NASA has announced it will fund 21 research proposals designed to advance human space exploration.
The agency has revealed that the research will specifically focus on astronaut health and performance during future long-duration missions that travel beyond low-Earth orbit.
It is hoping that this work will help it develop future manned missions to both the Moon and Mars, and potentially beyond. Through the research, NASA aims to develop technology that can improve human health and performance during space flight.
Another aim of these projects is to identify potential problems that humans may face during long-duration missions and to find ways of mitigating them.
Among the proposals selected for funding are “Recovery timeline of spaceflight-induced central nervous system changes”, which will be headed up by Rachael Seidler at the University of Florida, and “Investigating long-term structural and functional changes in the eye and brain after spaceflight”, a project being led by Brandon Macias at the Johnson Space Center.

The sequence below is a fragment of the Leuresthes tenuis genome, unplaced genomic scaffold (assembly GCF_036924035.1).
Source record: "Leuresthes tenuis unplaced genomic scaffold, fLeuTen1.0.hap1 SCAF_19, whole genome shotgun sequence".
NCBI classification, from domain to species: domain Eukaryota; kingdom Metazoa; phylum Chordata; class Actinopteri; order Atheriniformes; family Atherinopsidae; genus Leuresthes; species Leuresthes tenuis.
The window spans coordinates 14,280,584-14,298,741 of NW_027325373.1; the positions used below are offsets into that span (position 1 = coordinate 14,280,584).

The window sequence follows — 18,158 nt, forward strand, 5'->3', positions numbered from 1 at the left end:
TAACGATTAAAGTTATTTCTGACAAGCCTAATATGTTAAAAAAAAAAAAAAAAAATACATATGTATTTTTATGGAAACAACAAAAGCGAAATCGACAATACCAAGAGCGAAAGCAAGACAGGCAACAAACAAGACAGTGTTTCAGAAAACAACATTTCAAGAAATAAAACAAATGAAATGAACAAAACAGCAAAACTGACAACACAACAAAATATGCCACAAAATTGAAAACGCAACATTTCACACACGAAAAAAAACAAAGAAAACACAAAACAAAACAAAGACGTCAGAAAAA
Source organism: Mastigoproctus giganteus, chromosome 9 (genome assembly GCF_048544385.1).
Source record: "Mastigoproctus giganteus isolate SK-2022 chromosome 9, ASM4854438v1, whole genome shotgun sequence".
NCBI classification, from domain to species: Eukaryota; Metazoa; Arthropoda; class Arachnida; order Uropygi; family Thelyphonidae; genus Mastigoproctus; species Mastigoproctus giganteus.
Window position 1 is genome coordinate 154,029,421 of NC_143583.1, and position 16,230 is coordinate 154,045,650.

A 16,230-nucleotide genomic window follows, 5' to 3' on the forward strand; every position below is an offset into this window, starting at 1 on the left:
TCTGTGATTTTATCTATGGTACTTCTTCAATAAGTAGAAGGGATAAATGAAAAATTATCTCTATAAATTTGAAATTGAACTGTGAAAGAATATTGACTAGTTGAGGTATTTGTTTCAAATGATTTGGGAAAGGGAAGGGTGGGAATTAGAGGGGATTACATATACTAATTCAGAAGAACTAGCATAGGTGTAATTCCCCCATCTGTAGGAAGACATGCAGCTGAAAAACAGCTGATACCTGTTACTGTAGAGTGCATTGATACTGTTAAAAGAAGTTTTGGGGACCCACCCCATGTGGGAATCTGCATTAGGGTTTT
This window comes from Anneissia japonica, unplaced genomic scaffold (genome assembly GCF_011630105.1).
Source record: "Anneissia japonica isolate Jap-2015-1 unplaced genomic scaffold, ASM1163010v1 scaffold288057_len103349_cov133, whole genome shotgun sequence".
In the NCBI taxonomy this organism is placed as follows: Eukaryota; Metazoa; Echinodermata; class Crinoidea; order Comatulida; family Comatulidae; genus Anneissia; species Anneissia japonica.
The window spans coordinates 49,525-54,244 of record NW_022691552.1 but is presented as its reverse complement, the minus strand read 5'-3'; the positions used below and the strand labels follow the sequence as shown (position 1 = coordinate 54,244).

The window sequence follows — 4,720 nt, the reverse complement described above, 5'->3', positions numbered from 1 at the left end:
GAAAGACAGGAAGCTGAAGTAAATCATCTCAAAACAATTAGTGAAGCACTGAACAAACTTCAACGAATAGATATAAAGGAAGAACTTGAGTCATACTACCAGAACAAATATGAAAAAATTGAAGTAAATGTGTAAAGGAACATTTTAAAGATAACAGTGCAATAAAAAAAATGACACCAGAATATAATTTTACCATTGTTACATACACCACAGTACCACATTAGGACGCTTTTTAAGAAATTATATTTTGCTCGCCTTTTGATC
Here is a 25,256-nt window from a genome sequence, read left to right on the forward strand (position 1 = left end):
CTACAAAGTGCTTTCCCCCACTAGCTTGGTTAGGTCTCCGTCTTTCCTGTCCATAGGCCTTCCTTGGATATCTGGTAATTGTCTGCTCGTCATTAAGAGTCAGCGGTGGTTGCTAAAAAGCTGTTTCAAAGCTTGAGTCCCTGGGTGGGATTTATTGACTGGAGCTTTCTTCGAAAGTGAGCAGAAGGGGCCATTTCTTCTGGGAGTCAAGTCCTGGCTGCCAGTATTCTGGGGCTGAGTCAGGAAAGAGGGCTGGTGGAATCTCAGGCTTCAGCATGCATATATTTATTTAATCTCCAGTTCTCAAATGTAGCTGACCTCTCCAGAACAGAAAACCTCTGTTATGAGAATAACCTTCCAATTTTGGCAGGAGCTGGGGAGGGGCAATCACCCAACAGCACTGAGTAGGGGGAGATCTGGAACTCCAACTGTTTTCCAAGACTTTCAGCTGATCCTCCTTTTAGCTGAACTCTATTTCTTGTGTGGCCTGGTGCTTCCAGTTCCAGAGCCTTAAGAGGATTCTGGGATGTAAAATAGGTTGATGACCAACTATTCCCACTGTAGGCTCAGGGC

In total, NASA will provide $19.3 million over the next one to five years to fund the various proposals it has selected.
In supporting this research, NASA intends to increase the likelihood of astronauts successfully completing their missions, as well as working to support their long-term health and wellbeing.
National Geographic recently explored how the credentials to become an astronaut have evolved over the years from early space exploration to now. Aside from needing to be in peak physical condition to undergo the rigors of space travel, the astronauts of the future will need to be able to cope psychologically with long periods of isolation.
Putting together the correct team for each mission, particularly those that will involve spending long periods on a base or travelling through space, will be crucial too.
Know someone who’s mad about space? Buy space jewelry for them so they can show off their passion with style.